ECTS Abstracts (2015) 1 P360

Compliance to oral bisphosphonate therapy and fracture risk: influence of exposure misclassification in pharmacy claims data

Andrea Burden1,2, Andrea Gruneir3,4, Michael Paterson3,4, Yannick Nielen2,5, Frank de Vries2,5 & Suzanne Cadarette1,4


1Leslie Dan Faculty of Pharmacy, University of Toronto, Toronto, Canada; 2Department of Clinical Pharmacy and Toxicology, Maastricht University Medical Centre+, Maastricht, The Netherlands; 3Institute of Health Policy, Management and Evaluation, University of Toronto, Toronto, Canada; 4Institute for Clinical Evaluative Sciences, Toronto, Canada; 5Care and Public Health Research Institute, Maastricht, The Netherlands.


Background: Pharmacy claims data are commonly used to estimate drug exposure. We previously identified misclassification in days supply values that underestimated medication compliance, particularly in long-term care (LTC). In this study we examined the impact of oral bisphosphonate exposure misclassification in days supply values on estimates of drug effectiveness in reducing hip fractures.

Methods: We used Ontario administrative claims data to identify new users of oral bisphosphonates aged 66 or more years between 2001 and 2011. Medication compliance was quantified by the proportion of days covered (PDC) and categorised into groups according to a 365-day ascertainment period. PDC was calculated using observed and cleaned days supply values. Hip fracture rates within 365 days after the ascertainment period were calculated using Cox proportional hazard models, adjusted for behavioural and fracture risk factors. Low compliance (PDC<20%) was the referent. Analyses were completed overall and separately for patients in community and LTC settings.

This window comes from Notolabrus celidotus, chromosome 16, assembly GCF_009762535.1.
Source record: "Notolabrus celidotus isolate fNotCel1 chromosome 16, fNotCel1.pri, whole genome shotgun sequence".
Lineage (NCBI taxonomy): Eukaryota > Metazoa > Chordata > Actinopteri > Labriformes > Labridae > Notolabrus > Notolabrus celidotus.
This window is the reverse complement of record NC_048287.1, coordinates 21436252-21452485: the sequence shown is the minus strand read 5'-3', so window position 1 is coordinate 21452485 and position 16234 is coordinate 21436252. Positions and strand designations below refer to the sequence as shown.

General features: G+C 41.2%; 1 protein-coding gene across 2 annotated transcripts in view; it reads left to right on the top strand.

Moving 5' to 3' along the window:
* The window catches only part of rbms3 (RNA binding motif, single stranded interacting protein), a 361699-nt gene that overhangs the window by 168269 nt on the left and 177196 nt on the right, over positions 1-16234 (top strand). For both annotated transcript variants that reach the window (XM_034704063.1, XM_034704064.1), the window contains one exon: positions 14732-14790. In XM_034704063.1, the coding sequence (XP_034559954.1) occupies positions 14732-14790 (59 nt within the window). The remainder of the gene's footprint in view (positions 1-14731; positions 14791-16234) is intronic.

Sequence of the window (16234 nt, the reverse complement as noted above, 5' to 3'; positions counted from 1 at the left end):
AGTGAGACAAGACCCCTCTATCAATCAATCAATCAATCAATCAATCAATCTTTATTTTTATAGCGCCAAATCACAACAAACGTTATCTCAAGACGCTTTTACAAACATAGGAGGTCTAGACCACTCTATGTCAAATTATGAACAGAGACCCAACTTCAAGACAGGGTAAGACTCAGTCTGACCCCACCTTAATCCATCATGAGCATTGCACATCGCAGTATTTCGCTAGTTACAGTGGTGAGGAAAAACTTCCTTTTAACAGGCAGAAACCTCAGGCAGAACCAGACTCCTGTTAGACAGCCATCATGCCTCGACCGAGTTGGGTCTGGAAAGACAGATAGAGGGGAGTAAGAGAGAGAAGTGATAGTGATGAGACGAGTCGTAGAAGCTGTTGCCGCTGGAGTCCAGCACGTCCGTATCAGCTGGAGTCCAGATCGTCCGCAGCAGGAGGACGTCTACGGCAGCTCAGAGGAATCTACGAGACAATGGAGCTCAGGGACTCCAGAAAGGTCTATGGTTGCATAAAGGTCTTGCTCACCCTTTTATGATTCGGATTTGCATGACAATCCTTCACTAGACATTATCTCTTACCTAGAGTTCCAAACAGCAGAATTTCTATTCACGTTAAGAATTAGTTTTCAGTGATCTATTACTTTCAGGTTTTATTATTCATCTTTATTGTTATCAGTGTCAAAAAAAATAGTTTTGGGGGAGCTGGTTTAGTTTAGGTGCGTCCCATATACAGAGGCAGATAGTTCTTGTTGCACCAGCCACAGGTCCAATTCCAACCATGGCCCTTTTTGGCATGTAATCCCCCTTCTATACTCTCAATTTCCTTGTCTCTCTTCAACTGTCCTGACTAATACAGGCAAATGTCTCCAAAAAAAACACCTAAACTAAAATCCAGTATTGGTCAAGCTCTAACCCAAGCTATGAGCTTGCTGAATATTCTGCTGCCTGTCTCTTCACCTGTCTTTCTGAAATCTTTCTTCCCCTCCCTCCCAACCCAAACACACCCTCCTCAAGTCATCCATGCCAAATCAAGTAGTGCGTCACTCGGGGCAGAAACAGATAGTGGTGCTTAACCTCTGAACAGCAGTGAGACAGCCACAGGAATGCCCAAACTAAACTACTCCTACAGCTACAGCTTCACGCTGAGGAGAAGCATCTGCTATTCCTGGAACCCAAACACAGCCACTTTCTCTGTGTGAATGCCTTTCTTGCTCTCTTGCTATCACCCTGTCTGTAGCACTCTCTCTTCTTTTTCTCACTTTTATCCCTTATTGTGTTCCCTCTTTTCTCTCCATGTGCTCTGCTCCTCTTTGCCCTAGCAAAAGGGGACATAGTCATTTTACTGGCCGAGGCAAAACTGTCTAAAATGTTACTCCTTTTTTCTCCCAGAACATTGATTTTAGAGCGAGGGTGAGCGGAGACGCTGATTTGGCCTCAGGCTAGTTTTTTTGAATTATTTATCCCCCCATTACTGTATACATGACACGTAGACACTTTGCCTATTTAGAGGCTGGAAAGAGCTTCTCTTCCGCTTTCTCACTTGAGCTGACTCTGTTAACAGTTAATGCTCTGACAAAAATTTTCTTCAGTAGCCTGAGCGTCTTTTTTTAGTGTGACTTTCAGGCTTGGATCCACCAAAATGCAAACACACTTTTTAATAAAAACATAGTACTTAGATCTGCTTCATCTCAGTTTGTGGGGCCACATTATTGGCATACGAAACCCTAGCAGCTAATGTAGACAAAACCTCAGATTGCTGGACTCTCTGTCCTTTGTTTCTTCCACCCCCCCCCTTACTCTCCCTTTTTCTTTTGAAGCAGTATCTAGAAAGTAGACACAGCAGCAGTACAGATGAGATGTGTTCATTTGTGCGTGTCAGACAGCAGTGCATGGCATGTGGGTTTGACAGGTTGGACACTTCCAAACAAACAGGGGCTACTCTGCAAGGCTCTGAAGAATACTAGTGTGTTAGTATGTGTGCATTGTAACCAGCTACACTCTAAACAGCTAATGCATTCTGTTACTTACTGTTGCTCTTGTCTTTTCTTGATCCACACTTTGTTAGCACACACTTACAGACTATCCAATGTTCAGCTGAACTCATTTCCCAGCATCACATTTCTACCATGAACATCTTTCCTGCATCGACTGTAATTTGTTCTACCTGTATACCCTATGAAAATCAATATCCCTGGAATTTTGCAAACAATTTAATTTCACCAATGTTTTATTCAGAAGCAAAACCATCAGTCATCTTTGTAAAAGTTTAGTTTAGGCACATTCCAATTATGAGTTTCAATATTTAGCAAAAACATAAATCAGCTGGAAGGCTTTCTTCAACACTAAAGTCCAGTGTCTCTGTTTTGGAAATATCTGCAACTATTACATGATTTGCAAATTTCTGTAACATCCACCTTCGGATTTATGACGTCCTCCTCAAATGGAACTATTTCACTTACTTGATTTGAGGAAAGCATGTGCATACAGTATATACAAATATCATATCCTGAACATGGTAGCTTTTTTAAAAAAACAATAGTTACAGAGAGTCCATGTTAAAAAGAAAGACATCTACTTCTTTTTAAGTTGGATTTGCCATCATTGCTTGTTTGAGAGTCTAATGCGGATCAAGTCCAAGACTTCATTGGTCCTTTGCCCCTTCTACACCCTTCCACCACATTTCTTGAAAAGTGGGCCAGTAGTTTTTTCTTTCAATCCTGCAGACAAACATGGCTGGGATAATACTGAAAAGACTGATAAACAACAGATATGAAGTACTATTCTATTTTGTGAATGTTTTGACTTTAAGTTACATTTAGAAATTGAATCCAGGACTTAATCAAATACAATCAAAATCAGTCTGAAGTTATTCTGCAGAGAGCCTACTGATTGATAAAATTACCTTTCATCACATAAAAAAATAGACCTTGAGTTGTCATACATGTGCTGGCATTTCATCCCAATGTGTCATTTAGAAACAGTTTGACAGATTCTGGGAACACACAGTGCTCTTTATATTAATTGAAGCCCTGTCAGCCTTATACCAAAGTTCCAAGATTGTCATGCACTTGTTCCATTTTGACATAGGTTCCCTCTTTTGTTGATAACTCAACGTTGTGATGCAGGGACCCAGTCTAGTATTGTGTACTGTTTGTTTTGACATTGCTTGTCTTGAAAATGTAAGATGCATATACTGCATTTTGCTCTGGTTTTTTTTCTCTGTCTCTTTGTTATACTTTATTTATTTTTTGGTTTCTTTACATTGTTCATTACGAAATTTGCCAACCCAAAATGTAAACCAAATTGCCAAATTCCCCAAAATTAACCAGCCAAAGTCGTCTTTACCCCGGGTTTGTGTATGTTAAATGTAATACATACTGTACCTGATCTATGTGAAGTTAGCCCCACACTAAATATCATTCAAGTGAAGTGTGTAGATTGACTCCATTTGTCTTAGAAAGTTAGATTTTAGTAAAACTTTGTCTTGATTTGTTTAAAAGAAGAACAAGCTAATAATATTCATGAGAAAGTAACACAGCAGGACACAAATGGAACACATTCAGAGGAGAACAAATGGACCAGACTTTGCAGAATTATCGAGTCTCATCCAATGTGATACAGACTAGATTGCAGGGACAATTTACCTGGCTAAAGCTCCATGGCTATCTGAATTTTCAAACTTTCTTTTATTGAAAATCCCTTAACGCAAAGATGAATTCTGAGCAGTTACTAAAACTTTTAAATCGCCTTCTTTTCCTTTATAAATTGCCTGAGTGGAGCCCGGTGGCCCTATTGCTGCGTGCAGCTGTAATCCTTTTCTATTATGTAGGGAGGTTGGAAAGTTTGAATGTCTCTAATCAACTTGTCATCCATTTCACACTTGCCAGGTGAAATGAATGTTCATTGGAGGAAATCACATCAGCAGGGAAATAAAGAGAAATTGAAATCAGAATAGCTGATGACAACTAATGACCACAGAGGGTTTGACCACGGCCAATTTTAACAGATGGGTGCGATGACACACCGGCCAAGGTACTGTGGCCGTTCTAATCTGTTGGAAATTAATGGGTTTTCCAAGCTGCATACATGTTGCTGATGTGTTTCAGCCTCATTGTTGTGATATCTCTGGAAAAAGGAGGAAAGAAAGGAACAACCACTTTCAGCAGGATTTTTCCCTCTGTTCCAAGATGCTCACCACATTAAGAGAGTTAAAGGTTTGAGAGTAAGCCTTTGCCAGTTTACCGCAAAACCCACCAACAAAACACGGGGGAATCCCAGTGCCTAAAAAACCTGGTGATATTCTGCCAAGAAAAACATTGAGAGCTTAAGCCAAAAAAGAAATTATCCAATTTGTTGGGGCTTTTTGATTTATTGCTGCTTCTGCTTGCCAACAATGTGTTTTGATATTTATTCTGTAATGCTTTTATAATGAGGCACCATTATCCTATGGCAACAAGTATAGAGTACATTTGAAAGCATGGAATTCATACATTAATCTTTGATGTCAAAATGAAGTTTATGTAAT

Results: The rate of hip fracture was higher in LTC (2.4/100 patient-years) than in the community (1.0/100 patient-years). Overall, cleaning days supply values increased the estimated benefit of high compliance (PDC≧80%) on fracture prevention (HRobserved=0.74, 95% CI=0.66-0.83; HRcleaned=0.65, 95% CI=0.57-0.74). Risk estimates were similar among community-dwelling patients (HRobserved=0.68, 95% CI=0.60–0.77; HRcleaned=0.65, 95% CI=0.56–0.75), yet differed substantially in LTC before data cleaning (HRobserved=0.96, 95% CI=0.73–1.26; HRcleaned=0.64, 95% CI=0.46–0.91).

Conclusion: Misclassified days supply values can bias estimates of drug effectiveness. Larger effects on risk estimates were noted in LTC, where fracture risk is highest. Overall, little change was noted in the community setting, where most studies are completed. Thus, results caution researchers to examine days supply accuracy in pharmacy claims data when estimating the relationship between drug exposure and health outcomes, particularly when including LTC settings.

Disclosure: The authors declared no competing interests.

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